LOBBY groups in the north have cranked up their fight to ensure people can still renew their driving licences and pay vehicle tax in post offices.
A contract between the DVLA and central post office company - which earned £3 million last year for providing its services in the UK's 11.500 post offices - will expire on March 31 2024.
Removing face-to-face transactions are feared to have a negative impact on vulnerable and digitally excluded customers and force elderly motorists online to renew vital services.
And there is also fears for jobs across the north's 500 post offices, where more than 40,000 over-the-counter DVLA transactions take place every month - about half of which are transacted in cash.
But now the National Federation of SubPostmasters (NFSP) and Retail NI have united to demand the Government reverses its controversial decision.
“Post offices should be getting more government services, not less,” said Glyn Robert, chief executive at Retail NI.
“They are an invaluable footfall driver for our members, local high streets, and provide a vital community service, with total monthly customers estimated to be around 350,000 to 400,000.
“We urge the government to rethink this immediately and start investing in our local post offices.”
Jim McCafferty, NFSP's non-executive director for Northern Ireland, said: “The DVLA withdrawal is unfair to our customers, as many of them visit our branch purposefully to pay their car tax with cash - their preferred method of payment.
“This government decision to provide this service online only is to the detriment of communities across the country and further weakens the financial position of beleaguered sub-postmasters.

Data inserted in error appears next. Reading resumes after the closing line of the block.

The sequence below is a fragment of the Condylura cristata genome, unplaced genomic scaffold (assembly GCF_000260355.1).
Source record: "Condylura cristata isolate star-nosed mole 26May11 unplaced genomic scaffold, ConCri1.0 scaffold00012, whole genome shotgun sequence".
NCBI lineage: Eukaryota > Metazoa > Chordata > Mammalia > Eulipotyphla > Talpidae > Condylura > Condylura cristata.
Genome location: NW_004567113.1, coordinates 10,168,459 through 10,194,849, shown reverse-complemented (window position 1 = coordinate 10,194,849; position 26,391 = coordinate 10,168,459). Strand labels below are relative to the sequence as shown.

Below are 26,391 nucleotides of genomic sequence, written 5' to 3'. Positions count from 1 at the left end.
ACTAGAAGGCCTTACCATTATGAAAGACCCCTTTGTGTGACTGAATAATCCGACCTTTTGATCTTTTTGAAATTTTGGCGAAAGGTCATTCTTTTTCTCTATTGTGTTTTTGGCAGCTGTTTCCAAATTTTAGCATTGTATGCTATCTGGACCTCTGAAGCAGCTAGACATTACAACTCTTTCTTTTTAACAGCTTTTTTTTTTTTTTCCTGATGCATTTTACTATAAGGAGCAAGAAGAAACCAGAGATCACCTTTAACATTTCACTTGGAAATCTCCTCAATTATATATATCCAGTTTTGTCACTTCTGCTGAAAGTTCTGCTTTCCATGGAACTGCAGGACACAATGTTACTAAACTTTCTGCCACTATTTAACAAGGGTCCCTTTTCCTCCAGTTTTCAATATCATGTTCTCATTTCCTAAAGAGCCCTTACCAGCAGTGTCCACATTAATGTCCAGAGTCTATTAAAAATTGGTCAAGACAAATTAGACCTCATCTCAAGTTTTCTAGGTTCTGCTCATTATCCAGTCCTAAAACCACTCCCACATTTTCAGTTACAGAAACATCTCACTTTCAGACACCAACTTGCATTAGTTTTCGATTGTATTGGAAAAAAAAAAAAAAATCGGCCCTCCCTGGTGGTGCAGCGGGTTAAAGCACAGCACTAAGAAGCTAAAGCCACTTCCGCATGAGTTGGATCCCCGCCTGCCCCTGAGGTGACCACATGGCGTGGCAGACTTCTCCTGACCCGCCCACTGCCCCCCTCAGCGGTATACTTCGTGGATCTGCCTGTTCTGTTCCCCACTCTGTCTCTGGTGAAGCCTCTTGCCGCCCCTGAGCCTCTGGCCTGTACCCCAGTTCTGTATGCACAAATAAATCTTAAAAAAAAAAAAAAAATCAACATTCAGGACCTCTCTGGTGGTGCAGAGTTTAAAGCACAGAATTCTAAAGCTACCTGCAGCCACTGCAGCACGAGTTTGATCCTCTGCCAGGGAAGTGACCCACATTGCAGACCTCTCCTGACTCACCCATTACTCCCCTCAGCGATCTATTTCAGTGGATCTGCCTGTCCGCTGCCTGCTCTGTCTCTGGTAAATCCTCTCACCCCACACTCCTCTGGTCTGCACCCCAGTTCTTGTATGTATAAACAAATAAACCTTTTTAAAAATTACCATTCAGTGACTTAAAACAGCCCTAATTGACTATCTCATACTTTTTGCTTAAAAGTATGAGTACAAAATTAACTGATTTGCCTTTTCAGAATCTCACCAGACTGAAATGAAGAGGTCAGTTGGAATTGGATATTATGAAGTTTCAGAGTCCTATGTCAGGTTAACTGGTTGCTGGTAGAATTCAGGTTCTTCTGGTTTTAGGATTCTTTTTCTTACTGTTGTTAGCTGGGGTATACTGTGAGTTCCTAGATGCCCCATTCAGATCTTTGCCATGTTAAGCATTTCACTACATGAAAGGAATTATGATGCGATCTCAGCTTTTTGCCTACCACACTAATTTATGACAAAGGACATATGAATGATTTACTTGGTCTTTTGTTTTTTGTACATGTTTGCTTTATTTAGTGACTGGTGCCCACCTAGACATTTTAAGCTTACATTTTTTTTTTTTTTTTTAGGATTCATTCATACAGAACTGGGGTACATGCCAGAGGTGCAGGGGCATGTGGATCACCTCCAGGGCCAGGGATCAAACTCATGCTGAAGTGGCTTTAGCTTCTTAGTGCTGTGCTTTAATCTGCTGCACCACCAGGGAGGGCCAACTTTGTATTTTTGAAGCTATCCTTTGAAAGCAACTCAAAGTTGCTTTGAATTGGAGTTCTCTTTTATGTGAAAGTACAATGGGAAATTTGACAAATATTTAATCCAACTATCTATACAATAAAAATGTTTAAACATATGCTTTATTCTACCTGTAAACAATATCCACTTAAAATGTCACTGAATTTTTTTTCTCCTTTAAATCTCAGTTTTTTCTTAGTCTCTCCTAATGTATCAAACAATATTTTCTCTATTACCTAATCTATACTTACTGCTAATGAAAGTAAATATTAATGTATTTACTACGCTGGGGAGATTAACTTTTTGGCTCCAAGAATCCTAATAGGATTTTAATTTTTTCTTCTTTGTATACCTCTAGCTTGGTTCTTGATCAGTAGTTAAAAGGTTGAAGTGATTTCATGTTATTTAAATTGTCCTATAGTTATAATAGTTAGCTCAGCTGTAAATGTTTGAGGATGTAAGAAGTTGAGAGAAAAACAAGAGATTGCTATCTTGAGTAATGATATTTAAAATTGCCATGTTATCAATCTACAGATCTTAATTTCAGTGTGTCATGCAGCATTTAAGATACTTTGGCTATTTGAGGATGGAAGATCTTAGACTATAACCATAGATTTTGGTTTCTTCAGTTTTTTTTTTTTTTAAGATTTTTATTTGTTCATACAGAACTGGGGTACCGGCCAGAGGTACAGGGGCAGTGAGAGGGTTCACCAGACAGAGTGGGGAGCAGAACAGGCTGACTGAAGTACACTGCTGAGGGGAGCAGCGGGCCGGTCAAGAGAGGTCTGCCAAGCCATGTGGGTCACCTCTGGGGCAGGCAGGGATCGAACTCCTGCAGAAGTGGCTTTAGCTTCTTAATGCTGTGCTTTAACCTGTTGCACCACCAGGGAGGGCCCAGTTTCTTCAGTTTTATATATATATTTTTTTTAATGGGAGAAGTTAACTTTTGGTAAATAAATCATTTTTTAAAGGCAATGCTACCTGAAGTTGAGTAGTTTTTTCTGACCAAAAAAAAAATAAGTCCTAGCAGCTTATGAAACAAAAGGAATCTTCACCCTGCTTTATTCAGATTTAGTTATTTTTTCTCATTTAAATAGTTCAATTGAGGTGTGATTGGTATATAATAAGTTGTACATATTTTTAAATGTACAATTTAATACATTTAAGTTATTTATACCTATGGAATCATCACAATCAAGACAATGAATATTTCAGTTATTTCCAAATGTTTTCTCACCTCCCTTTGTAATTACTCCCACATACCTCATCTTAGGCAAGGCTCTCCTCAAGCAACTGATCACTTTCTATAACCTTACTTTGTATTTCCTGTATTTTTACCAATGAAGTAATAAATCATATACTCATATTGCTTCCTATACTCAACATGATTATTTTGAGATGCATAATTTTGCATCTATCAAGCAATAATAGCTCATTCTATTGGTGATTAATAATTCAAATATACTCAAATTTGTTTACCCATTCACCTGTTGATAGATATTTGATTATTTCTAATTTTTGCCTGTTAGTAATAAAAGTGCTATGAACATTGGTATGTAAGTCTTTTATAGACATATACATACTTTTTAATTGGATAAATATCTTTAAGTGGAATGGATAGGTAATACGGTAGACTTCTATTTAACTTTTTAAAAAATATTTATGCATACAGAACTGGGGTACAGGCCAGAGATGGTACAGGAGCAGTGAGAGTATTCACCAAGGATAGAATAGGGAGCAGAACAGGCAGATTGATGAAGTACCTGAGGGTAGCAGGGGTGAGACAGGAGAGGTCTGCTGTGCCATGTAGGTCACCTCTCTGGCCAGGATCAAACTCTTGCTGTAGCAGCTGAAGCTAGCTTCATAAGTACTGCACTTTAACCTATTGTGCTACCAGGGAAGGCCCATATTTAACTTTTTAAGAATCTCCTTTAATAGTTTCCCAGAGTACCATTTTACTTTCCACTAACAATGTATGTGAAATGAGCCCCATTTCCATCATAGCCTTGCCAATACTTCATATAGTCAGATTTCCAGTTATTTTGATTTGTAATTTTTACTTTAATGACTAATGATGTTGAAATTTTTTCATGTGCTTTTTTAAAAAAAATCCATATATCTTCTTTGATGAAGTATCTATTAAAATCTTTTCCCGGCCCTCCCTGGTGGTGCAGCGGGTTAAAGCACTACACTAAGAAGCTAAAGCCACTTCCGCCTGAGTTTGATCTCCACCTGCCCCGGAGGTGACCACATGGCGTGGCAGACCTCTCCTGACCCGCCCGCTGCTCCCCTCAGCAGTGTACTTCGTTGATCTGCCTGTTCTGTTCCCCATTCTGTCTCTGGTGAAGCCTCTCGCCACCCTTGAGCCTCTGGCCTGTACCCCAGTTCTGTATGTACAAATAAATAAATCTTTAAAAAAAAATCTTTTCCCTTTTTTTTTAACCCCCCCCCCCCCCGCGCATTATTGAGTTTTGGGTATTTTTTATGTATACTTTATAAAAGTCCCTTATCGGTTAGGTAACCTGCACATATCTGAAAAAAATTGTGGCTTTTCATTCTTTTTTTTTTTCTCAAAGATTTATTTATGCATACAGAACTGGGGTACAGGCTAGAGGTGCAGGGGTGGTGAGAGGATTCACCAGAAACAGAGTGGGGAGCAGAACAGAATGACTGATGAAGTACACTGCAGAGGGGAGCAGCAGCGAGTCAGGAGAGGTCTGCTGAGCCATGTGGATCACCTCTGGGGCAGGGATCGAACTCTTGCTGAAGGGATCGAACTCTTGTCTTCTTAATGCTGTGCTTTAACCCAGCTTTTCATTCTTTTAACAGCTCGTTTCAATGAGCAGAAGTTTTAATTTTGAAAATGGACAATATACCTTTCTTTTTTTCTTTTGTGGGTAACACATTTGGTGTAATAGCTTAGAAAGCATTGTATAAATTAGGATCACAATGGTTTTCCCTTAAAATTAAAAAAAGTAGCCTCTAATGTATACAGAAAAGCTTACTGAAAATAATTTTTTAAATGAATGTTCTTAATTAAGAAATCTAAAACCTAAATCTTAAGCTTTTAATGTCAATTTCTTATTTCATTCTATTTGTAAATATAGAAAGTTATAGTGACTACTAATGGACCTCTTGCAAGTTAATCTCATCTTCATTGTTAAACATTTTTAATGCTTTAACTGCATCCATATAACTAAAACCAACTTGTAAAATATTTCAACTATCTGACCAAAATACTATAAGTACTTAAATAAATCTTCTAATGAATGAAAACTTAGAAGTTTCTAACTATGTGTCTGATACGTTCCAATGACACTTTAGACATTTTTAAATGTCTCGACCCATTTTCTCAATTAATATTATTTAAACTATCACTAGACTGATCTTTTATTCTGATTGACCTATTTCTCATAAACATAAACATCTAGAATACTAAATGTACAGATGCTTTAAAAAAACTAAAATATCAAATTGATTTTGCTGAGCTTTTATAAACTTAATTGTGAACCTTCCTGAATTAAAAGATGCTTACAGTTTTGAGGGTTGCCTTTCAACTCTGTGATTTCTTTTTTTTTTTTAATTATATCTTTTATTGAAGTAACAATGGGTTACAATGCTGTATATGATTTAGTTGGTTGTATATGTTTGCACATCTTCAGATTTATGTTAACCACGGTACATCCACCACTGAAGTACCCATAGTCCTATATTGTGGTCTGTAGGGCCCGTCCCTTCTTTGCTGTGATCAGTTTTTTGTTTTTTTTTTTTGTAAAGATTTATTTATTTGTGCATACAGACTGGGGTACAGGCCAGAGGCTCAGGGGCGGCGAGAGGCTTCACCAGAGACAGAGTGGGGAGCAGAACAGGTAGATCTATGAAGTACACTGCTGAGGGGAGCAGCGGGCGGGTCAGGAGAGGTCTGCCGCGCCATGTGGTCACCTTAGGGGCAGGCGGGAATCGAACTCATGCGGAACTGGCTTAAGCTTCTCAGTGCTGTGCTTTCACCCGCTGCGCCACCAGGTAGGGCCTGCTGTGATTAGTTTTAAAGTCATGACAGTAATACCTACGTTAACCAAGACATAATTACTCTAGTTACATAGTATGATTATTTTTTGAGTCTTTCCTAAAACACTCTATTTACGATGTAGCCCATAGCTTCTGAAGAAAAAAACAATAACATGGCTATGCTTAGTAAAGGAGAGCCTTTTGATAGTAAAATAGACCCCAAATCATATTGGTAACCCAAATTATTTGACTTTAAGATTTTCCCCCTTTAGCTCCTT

He added: “It appears the government has an undeclared strategy to close swathes of post office branches by stealth at no cost to themselves, leaving communities without a local post office.
“The removal of this vital over-the-counter service, purportedly lauded to save the taxpayers money, is clearly against the wishes of the public - and is also another nail in the coffin for cash.”
Postmaster Jim Moan, who owns Howard Street Post Office in Belfast, said: “The government promised us more work, not less. They are crippling the whole network of post offices, and my customers are not happy with it. We have to make a stand.”
The NFSP has set out a campaign to raise awareness of its campaign and has set up a petition to collect signatures.
And while it can be done online, the organisation is encouraging customers to go into their local post office and physically sign the petition, which NFSP will present to government and MPs on November 1, triggering a debate in Parliament.
A DVLA spokesperson said: “The Post Office currently provide a limited range of DVLA’s services and an extension to the current contract has recently been agreed until 31 March 2024.
“We want our customers to be able to access our services as quickly and as easily as possible, and the role of front office counter services will form part of the considerations of any future service offerings.”